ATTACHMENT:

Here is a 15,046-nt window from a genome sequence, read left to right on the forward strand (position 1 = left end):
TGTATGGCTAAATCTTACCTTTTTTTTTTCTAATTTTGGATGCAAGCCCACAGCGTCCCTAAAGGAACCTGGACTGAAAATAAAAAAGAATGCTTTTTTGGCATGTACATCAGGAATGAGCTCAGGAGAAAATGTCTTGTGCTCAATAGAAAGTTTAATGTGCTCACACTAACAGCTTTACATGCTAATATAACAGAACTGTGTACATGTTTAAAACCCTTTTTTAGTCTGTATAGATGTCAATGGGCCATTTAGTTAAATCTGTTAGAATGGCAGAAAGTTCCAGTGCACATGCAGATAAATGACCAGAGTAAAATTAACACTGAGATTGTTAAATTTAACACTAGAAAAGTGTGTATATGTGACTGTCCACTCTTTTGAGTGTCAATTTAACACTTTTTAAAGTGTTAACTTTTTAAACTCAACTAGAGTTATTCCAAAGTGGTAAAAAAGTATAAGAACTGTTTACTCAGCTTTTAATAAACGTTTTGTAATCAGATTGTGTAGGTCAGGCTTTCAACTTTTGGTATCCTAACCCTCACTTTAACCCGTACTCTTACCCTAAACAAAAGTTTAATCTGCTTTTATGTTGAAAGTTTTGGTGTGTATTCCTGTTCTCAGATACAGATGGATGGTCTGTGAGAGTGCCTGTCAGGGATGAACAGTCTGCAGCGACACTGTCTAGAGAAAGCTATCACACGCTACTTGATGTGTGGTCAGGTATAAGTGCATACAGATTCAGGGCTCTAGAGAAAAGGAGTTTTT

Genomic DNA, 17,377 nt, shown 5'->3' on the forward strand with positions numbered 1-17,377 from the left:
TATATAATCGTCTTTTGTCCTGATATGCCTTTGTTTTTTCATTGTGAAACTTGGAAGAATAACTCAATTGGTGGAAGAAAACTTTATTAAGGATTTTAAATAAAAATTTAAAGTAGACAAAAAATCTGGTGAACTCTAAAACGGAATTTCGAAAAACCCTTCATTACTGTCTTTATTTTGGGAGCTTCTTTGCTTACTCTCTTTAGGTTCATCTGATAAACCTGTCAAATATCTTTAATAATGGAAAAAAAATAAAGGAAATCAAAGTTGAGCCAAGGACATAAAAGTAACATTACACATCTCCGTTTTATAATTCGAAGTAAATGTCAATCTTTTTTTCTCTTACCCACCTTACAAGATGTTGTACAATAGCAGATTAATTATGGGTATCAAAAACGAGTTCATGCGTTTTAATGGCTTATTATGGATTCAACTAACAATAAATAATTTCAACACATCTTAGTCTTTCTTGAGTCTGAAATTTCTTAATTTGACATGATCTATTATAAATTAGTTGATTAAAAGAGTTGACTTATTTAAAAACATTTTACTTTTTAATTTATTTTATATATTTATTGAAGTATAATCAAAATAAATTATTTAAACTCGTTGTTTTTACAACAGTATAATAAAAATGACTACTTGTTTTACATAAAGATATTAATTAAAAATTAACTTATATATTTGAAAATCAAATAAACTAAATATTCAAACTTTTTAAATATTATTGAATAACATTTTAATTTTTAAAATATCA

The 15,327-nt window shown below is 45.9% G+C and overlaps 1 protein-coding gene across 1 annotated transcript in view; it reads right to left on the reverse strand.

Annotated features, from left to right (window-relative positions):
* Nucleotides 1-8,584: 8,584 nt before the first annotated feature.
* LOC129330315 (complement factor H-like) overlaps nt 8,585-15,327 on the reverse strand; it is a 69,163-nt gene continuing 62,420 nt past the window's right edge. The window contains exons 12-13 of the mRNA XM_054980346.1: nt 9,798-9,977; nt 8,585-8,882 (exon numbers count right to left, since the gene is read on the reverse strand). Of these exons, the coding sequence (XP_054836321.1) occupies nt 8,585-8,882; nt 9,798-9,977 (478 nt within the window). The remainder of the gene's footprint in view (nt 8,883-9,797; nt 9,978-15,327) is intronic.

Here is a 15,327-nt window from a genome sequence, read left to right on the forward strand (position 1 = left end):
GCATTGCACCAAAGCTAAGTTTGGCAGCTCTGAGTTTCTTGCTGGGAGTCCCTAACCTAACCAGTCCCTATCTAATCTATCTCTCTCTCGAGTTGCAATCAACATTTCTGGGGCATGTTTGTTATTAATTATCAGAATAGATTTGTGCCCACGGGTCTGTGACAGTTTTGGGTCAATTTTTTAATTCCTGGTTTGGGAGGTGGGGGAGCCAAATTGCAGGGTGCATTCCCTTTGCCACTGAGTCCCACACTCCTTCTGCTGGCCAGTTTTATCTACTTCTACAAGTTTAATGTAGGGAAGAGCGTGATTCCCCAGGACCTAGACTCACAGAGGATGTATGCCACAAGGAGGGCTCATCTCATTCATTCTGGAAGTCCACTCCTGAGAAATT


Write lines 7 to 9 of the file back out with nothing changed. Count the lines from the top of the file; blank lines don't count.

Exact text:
* Nucleotides 1-8,584: 8,584 nt before the first annotated feature.
* LOC129330315 (complement factor H-like) overlaps nt 8,585-15,327 on the reverse strand; it is a 69,163-nt gene continuing 62,420 nt past the window's right edge. The window contains exons 12-13 of the mRNA XM_054980346.1: nt 9,798-9,977; nt 8,585-8,882 (exon numbers count right to left, since the gene is read on the reverse strand). Of these exons, the coding sequence (XP_054836321.1) occupies nt 8,585-8,882; nt 9,798-9,977 (478 nt within the window). The remainder of the gene's footprint in view (nt 8,883-9,797; nt 9,978-15,327) is intronic.

Here is a 15,327-nt window from a genome sequence, read left to right on the forward strand (position 1 = left end):